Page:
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New Delhi: To counter climate change, especially in developing countries, the Asian Development Bank (ADB) on Friday announced that it will double its annual climate financing to $6 billion, up from the current $3 billion, by 2020.

With this, ADB’s spending on tackling climate change will rise to around 30% of its overall financing by the end of this decade.

“Out of the $6 billion, $4 billion will be dedicated to mitigation through scaling up support for renewable energy, energy efficiency, sustainable transport and building smart cities. $2 billion will be for adaptation through more resilient infrastructure, climate-smart agriculture, and better preparation for climate-related disasters," said an official statement.

Since 2011, ADB has spent close to $13 billion on climate change. In 2014, 77% of ADB’s $3.2 billion in spending was on mitigation, notably on promoting renewable energy, energy efficiency and sustainable transport. The rest was invested in helping the region adapt by strengthening coastal protection against floods, making infrastructure climate-resilient and boosting disaster preparedness.

The announcement comes ahead of the meeting in Paris in December where more than 190 nations will meet to strike a new global climate deal under the United Nations Framework Convention on Climate Change and the way to finance it.

To tackle climate change in developing countries, the developed countries have promised to mobilize $100 billion every year from 2020 and this has been a contentious issue between the two groups while negotiating a new climate deal.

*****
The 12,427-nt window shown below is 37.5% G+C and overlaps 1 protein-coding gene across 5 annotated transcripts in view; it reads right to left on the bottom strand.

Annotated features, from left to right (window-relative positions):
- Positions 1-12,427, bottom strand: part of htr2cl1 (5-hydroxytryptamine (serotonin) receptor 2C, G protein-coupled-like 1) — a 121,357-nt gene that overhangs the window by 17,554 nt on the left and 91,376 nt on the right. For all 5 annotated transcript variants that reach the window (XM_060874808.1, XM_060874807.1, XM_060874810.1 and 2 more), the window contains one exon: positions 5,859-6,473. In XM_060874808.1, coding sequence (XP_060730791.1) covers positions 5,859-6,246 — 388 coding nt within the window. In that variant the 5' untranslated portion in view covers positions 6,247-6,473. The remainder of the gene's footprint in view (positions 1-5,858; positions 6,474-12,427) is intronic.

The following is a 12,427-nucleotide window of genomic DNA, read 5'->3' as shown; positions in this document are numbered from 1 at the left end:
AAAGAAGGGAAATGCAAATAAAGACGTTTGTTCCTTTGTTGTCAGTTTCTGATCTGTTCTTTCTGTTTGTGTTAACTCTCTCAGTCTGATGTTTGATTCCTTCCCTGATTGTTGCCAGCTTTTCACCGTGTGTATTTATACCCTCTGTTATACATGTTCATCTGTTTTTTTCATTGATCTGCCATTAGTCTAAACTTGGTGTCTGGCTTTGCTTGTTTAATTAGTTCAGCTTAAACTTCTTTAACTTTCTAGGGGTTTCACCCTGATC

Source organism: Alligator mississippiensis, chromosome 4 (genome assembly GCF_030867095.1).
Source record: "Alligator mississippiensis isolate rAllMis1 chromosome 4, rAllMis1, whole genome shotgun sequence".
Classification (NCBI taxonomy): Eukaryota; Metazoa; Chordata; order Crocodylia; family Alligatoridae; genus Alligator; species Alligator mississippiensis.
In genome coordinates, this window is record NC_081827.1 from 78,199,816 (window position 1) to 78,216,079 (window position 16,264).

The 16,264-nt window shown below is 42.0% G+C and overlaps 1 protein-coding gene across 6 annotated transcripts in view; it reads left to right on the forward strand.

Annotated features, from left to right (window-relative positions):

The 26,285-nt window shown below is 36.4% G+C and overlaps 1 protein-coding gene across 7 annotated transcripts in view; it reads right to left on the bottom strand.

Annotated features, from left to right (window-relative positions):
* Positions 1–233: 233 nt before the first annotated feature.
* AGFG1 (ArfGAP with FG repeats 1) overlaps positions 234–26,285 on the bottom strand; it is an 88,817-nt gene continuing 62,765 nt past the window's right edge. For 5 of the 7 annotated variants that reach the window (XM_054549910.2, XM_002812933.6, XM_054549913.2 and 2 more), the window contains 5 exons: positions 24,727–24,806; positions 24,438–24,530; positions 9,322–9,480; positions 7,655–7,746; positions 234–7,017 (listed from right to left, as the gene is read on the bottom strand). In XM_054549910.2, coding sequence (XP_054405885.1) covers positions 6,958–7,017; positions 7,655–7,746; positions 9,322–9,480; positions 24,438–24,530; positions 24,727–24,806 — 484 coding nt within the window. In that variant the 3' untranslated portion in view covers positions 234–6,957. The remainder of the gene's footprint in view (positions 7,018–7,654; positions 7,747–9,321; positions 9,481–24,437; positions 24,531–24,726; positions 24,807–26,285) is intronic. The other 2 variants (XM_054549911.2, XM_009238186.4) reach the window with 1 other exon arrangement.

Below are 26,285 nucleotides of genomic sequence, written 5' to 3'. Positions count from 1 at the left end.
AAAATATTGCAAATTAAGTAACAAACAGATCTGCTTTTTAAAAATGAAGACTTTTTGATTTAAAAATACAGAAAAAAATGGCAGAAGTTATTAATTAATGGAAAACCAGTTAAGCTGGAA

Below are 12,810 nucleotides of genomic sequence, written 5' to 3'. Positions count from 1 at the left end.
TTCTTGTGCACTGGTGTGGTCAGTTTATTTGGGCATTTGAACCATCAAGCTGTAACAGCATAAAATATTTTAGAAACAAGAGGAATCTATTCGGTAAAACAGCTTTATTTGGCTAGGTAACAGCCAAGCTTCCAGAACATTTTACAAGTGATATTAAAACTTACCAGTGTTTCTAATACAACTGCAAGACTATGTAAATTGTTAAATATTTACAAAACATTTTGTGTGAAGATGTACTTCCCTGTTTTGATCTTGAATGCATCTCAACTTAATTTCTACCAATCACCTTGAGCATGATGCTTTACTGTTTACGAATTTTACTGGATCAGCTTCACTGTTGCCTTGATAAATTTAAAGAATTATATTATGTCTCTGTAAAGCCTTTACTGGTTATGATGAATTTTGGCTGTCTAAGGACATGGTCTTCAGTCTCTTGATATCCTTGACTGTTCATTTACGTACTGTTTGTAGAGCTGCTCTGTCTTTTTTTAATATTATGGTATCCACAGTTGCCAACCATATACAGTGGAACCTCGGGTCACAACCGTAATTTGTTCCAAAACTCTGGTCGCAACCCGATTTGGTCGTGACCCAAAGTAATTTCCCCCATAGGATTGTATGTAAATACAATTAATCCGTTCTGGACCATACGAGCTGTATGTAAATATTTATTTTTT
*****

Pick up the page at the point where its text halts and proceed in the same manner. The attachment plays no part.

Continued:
“World leaders gathering in New York this weekend will commit to achieving 17 historic Sustainable Development Goals (SDGs) by 2030 and ADB stands ready to be an important part of global efforts to finance these goals," said ADB president Takehiko Nakao.

“Nowhere is tackling climate change more critical than in Asia and the Pacific, where rising sea levels, melting glaciers, and weather extremes like floods and droughts are damaging livelihoods and taking far too many lives," he said.

The ADB president stressed on the importance of technology in tackling climate change, and said that ADB will adjust its procurement systems in order to facilitate the integration of cleaner and more advanced technology into its projects.

Several reports and studies have shown that the Asia-Pacific region is highly susceptible to environmental shocks and disasters caused by natural hazards, and its millions of poor particularly so. In Asia-Pacific, 1.6 billion people still live on less than $2 a day and more than 60% of the region’s population works in agriculture, fisheries, and forestry—the sectors which are most at risk from climate change. The region is also home to 552 million hungry people and climate change further threatens food security.

ADB, the statement said, in addition to scaling up its own climate financing, will continue to explore new and innovative co-financing opportunities with public and private partners. For instance, ADB will seek to mobilize concessional financing from the Green Climate Fund, which is becoming operational, for ADB’s adaptation projects in poorer countries.

“ADB will tap institutional investment through private equity funds like the ADB-sponsored Asia Climate Partners. ADB will also issue more green bonds as an important source of funding for its climate operations," the statement explained.

ADB was established in 1966 and is owned by 67 members. In 2014, ADB assistance totalled $22.9 billion, including co-financing of $9.2 billion.

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